I love what Michelle Obama has done for American fashion, whether it's translated into sales or not. And I can kind of understand why people have criticized Hillary Clinton's pantsuits, or Sarah Brown's transformation from frumpy matriarch to fashion-savvy 40-something.
But really, who cares what a candidate for the U.S. Supreme Court looks like? Now, I'm not going to feign incredible interest in the media coverage surrounding Elena Kagan, the lawyer President Obama has nominated to serve on the Supreme Court. Of course I care to an extent, but that's not what this story is about. (If you do want to learn more about Kagan's background, I suggest visiting our sister site, Above the Law.)
I may not approve, but I am incredibly fascinated by the amount of attention paid to Kagan's appearance. Sure, she's not a hottie. She does, as TMZ and people in my office have suggested, kind of look like the long lost sister of Kevin James, the comedian from that CBS sitcom King of Queens. But why, in any circumstance, does it matter?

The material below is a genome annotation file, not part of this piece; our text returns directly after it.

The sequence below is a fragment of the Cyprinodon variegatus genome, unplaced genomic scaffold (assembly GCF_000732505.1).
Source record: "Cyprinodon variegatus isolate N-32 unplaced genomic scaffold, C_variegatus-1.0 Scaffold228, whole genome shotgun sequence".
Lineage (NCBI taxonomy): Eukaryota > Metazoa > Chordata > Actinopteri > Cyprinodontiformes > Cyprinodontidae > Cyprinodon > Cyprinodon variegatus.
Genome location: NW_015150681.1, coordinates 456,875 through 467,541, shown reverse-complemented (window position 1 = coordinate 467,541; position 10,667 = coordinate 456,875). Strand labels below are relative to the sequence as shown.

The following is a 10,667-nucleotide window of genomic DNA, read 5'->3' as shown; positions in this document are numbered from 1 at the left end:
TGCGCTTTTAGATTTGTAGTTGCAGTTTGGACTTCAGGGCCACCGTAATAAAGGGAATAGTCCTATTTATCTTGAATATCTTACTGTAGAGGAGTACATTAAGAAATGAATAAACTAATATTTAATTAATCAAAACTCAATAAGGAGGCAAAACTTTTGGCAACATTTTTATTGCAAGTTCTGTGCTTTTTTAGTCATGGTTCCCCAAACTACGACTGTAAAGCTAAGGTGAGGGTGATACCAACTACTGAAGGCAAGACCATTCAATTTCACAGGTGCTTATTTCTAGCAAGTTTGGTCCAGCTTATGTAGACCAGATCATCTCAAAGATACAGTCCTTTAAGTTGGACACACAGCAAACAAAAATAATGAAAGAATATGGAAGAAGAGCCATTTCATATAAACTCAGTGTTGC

She's not even going to be that public of a figure. When was the last time you saw a picture of Associate Justice Clarence Thomas? For me, that date would be sometime in 1991, when he was appointed to the Supreme Court. (Okay, I'm sure I have seen an image of him since then, but I can't recall specifically.)
Karl Lagerfeld might say some insane things, but he's never been wiser than when he addressed the world's obsession with Hillary Clinton's attire in WWD: "My favorite is Ms. Clinton because you have no real idea what she is wearing. She is so clever and so brilliant that you see only her face--but also what she wears is right, you never really look at it because one is fascinated by her intelligence. But there is never a gimmick or bad detail either."
And while were at it, doesn't obsessing over the way these women look distract from the matter at hand? As a colleague said to me today, "I feel like the only thing we heard about Obama [during the election] was her gym regimen and her choice of designers."
If Lagerfeld--the kaiser of appearances--doesn't care what these women look like, should any of us?